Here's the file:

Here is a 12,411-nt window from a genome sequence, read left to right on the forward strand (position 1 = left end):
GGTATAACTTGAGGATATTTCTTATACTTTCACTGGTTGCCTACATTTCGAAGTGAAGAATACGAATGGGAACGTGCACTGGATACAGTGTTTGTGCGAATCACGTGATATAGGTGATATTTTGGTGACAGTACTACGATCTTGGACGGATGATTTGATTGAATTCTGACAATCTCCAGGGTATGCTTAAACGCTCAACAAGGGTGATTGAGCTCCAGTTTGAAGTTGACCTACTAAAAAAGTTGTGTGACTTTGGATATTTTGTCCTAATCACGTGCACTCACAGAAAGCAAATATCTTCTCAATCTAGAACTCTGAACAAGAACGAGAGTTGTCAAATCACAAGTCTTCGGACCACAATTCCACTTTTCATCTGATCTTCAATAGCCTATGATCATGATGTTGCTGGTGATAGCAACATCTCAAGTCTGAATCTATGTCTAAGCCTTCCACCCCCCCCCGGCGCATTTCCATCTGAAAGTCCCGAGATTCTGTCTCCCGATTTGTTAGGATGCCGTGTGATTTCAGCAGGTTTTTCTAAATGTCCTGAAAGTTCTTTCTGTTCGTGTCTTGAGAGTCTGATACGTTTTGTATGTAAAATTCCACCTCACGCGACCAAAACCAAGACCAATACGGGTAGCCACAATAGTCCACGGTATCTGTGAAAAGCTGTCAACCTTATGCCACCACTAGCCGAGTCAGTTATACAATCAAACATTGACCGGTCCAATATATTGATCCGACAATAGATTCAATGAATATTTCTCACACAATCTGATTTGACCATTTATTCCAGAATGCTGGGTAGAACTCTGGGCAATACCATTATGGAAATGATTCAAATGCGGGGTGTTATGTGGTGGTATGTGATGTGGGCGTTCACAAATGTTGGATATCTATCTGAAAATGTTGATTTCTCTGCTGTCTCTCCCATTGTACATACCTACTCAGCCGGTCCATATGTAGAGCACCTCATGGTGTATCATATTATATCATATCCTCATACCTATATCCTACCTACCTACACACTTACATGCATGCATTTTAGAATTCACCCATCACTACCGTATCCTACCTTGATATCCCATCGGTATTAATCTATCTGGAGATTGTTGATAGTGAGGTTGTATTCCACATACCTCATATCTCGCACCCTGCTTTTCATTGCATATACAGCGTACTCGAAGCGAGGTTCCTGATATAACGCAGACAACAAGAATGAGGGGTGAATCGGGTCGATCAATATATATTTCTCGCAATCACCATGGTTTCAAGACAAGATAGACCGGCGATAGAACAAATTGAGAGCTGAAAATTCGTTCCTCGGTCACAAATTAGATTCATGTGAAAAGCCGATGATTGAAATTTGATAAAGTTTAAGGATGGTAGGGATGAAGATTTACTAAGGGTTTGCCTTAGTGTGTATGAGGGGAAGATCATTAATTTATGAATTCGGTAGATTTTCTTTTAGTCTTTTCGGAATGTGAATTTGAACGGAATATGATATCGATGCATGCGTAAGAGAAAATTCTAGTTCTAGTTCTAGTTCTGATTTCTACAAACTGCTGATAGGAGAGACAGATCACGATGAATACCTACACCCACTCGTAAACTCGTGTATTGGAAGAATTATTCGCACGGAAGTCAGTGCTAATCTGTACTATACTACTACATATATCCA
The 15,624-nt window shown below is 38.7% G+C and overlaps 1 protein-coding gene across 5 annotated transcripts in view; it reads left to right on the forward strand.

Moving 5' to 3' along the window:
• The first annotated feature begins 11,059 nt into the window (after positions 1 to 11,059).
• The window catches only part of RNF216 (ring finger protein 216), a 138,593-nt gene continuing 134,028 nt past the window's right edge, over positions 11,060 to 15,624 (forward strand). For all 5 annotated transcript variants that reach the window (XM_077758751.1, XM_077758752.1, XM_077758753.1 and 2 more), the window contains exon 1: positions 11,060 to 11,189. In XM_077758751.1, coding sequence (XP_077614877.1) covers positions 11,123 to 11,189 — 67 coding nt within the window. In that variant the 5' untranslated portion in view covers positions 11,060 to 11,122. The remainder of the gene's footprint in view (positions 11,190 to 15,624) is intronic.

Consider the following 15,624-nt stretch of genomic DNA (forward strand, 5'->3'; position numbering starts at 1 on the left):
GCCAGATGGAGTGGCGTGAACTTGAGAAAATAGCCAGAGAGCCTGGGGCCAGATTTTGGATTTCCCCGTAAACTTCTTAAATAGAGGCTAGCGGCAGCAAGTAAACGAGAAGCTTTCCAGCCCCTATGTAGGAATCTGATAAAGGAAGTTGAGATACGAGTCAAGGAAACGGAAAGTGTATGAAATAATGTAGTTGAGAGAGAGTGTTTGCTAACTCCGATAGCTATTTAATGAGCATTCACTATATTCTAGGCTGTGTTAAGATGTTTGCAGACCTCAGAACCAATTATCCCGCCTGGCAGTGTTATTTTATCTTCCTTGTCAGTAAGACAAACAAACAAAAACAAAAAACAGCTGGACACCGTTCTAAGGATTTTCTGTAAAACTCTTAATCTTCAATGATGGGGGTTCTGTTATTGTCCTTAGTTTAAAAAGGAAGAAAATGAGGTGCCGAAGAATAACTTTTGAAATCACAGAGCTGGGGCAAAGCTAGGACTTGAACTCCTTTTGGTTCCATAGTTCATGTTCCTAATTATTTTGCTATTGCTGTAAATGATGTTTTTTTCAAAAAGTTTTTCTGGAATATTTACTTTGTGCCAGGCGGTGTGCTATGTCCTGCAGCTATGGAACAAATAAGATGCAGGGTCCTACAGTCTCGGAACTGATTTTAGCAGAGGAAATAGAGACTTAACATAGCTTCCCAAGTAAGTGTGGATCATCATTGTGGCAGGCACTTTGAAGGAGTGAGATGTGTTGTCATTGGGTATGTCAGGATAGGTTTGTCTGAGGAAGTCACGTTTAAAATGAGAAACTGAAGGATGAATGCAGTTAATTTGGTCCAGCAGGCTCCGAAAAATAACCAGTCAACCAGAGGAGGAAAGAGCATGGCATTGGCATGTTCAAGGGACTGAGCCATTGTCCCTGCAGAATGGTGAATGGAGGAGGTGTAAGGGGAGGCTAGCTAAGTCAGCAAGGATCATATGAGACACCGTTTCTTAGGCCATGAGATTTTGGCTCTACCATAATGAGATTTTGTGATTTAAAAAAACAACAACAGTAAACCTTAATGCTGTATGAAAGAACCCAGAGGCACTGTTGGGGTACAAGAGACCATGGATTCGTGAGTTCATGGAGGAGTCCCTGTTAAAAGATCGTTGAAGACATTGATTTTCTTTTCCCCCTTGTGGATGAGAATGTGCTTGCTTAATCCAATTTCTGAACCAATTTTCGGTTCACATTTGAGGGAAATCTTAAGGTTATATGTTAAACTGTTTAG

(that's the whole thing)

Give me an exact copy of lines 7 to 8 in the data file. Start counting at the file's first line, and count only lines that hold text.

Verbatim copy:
Consider the following 15,624-nt stretch of genomic DNA (forward strand, 5'->3'; position numbering starts at 1 on the left):
GCCAGATGGAGTGGCGTGAACTTGAGAAAATAGCCAGAGAGCCTGGGGCCAGATTTTGGATTTCCCCGTAAACTTCTTAAATAGAGGCTAGCGGCAGCAAGTAAACGAGAAGCTTTCCAGCCCCTATGTAGGAATCTGATAAAGGAAGTTGAGATACGAGTCAAGGAAACGGAAAGTGTATGAAATAATGTAGTTGAGAGAGAGTGTTTGCTAACTCCGATAGCTATTTAATGAGCATTCACTATATTCTAGGCTGTGTTAAGATGTTTGCAGACCTCAGAACCAATTATCCCGCCTGGCAGTGTTATTTTATCTTCCTTGTCAGTAAGACAAACAAACAAAAACAAAAAACAGCTGGACACCGTTCTAAGGATTTTCTGTAAAACTCTTAATCTTCAATGATGGGGGTTCTGTTATTGTCCTTAGTTTAAAAAGGAAGAAAATGAGGTGCCGAAGAATAACTTTTGAAATCACAGAGCTGGGGCAAAGCTAGGACTTGAACTCCTTTTGGTTCCATAGTTCATGTTCCTAATTATTTTGCTATTGCTGTAAATGATGTTTTTTTCAAAAAGTTTTTCTGGAATATTTACTTTGTGCCAGGCGGTGTGCTATGTCCTGCAGCTATGGAACAAATAAGATGCAGGGTCCTACAGTCTCGGAACTGATTTTAGCAGAGGAAATAGAGACTTAACATAGCTTCCCAAGTAAGTGTGGATCATCATTGTGGCAGGCACTTTGAAGGAGTGAGATGTGTTGTCATTGGGTATGTCAGGATAGGTTTGTCTGAGGAAGTCACGTTTAAAATGAGAAACTGAAGGATGAATGCAGTTAATTTGGTCCAGCAGGCTCCGAAAAATAACCAGTCAACCAGAGGAGGAAAGAGCATGGCATTGGCATGTTCAAGGGACTGAGCCATTGTCCCTGCAGAATGGTGAATGGAGGAGGTGTAAGGGGAGGCTAGCTAAGTCAGCAAGGATCATATGAGACACCGTTTCTTAGGCCATGAGATTTTGGCTCTACCATAATGAGATTTTGTGATTTAAAAAAACAACAACAGTAAACCTTAATGCTGTATGAAAGAACCCAGAGGCACTGTTGGGGTACAAGAGACCATGGATTCGTGAGTTCATGGAGGAGTCCCTGTTAAAAGATCGTTGAAGACATTGATTTTCTTTTCCCCCTTGTGGATGAGAATGTGCTTGCTTAATCCAATTTCTGAACCAATTTTCGGTTCACATTTGAGGGAAATCTTAAGGTTATATGTTAAACTGTTTAG